Overall Rating Silver - expired
Overall Score 63.09
Liaison Elida Erickson
Submission Date April 17, 2015
Executive Letter Download

STARS v2.0

University of California, Santa Cruz
OP-25: Hazardous Waste Management

Status Score Responsible Party
Complete 1.00 / 1.00 Pat Goff
Director
Environmental Health & Safety
"---" indicates that no data was submitted for this field

Does the institution have strategies in place to safely dispose of all hazardous, special (e.g. coal ash), universal, and non-regulated chemical waste and seek to minimize the presence of these materials on campus?:
Yes

A brief description of steps taken to reduce hazardous, special (e.g. coal ash), universal, and non-regulated chemical waste:

Maintain an up-to-date chemical inventory; Review your inventory periodically to remove unwanted or unusable chemical stocks; manage peroxide formers and dispose of them by their expiration date; only purchase gas cylinders from manufactures who will accept the return of the partially used or empty cylinders; ensure proper identification is on all chemical containers.

Waste Minimization is reduction in the quantity of hazardous wastes achieved through a conscientious application of innovative or alternative procedures. Simple adjustments to a process producing wastes (e.g. a teaching lab experiment, a vehicle cleaning operation, etc.) may be the only requirement to achieve some results. However, looking at the broader picture in the University environment, it is often difficult to recognize waste reductions due to the complex and changing growth patterns within the campus community. Reductions are often offset by increased staff and student growth and/or building construction.

Waste Minimization Suggestions - available online at
http://ehs.ucsc.edu/programs/waste-management/waste-minimization.html

* Substitute less hazardous chemicals or ingredients for ones you are using now. This database provides information on alternatives to hazardous chemicals or processes. This is an MIT-developed tool made possible by an EPA People, Planet, and Prosperity grant. Information is subject to change.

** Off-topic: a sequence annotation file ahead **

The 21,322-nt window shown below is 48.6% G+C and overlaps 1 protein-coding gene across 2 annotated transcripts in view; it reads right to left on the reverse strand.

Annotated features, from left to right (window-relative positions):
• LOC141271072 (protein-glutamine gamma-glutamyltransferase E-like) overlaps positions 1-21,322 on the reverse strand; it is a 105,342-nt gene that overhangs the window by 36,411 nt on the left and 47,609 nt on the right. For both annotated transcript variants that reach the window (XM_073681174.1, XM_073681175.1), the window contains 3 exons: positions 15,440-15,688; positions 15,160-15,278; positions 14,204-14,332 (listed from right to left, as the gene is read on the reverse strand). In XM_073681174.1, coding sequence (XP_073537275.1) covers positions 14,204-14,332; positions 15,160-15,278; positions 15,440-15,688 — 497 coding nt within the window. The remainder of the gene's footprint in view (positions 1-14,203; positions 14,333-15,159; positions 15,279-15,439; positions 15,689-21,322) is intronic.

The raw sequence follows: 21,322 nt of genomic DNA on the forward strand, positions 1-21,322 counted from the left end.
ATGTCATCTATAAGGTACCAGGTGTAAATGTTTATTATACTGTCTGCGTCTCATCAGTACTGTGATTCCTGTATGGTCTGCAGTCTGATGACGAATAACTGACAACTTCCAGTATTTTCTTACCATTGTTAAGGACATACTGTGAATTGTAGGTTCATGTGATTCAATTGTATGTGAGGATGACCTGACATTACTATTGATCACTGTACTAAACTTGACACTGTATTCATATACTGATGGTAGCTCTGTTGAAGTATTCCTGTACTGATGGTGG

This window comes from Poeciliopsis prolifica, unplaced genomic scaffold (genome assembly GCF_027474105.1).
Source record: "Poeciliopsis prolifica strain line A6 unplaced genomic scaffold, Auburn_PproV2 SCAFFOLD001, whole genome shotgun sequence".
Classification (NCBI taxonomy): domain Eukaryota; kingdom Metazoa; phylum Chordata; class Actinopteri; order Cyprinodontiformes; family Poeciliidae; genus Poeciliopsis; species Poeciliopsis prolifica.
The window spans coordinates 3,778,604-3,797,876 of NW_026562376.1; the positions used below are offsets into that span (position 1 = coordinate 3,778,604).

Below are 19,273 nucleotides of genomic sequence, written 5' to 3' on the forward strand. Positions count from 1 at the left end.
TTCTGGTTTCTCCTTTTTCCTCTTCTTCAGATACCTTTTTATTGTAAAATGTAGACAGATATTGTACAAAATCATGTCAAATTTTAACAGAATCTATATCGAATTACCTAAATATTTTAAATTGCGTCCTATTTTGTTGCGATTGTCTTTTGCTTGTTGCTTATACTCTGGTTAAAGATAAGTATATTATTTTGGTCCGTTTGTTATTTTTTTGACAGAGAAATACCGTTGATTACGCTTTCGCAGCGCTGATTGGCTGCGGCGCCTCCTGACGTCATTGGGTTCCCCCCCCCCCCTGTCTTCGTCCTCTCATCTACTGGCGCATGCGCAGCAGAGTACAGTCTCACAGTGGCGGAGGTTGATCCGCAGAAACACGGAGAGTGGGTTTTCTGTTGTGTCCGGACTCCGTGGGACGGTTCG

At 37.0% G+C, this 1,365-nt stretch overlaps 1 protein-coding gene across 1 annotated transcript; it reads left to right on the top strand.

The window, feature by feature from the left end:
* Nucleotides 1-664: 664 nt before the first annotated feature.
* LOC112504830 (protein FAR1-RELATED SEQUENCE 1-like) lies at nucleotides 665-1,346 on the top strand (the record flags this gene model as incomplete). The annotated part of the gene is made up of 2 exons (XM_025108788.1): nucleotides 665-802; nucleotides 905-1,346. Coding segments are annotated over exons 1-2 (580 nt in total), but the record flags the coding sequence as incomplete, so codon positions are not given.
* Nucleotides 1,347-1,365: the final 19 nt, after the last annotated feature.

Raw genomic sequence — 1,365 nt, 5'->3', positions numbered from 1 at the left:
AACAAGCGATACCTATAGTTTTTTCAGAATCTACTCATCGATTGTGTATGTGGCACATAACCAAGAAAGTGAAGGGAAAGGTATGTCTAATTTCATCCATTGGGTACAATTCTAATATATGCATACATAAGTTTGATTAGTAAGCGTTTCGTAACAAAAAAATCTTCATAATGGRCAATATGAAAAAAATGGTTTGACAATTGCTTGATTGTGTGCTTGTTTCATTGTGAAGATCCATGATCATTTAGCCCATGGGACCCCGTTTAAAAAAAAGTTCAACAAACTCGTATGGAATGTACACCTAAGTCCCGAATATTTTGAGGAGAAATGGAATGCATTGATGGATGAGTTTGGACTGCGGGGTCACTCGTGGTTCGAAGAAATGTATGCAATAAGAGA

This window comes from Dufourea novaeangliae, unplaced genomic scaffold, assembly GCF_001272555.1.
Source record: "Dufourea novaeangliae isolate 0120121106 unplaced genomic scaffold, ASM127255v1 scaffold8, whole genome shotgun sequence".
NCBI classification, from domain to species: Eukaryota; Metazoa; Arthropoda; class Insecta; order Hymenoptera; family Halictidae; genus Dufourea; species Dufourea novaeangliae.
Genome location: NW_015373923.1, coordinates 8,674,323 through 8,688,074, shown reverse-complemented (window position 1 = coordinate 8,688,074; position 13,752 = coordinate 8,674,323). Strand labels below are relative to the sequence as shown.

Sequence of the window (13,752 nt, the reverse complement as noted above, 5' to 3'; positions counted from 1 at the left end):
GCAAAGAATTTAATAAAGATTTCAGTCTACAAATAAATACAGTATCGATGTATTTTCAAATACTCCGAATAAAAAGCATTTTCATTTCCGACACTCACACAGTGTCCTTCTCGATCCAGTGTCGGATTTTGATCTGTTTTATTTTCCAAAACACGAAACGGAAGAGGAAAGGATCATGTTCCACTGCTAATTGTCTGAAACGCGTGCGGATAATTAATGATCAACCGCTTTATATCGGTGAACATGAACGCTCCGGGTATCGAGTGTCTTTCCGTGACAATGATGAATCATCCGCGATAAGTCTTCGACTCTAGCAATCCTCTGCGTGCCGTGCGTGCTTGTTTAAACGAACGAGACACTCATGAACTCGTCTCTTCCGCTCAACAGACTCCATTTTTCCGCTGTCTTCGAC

* Order only the chemicals needed for the short term. You will spend more to dispose of larger amounts of unused chemicals than you will save by purchasing large orders to get quantity discounts.
* If you're dealing with common household chemicals, call the County Hotline for the latest updates on recommended and available substitutes.
* Test your ideas on the smallest scale practical to minimize disposal costs.
* Keep your wastes segregated by compatibility and type; avoid cross contamination as much as possible.


A brief description of how the institution safely disposes of hazardous, universal, and non-regulated chemical waste:

UCSC offers pick up of disposable waste and chemicals. Instructions on safe ways of disposal can be found on the website. Hazardous waste materials are submitted for pickup in the online database picked up within one week.

To protect human health and the environment, hazardous wastes are strictly regulated. Failure to comply with hazardous waste regulations can result in significant criminal and civil penalties (such as fines of up to $25,000/day/violation) for the University and/or the perpetrator. Therefore, proper handling and identification of hazardous wastes is imperative. Only properly trained EH&S employees are qualified to handle hazardous wastes.

UCSC audits every hazardous waste vendor that transports, treats and disposes of UCSC waste.


A brief description of any significant hazardous material release incidents during the previous three years, including volume, impact and response/remediation:

None.


A brief description of any inventory system employed by the institution to facilitate the reuse or redistribution of laboratory chemicals: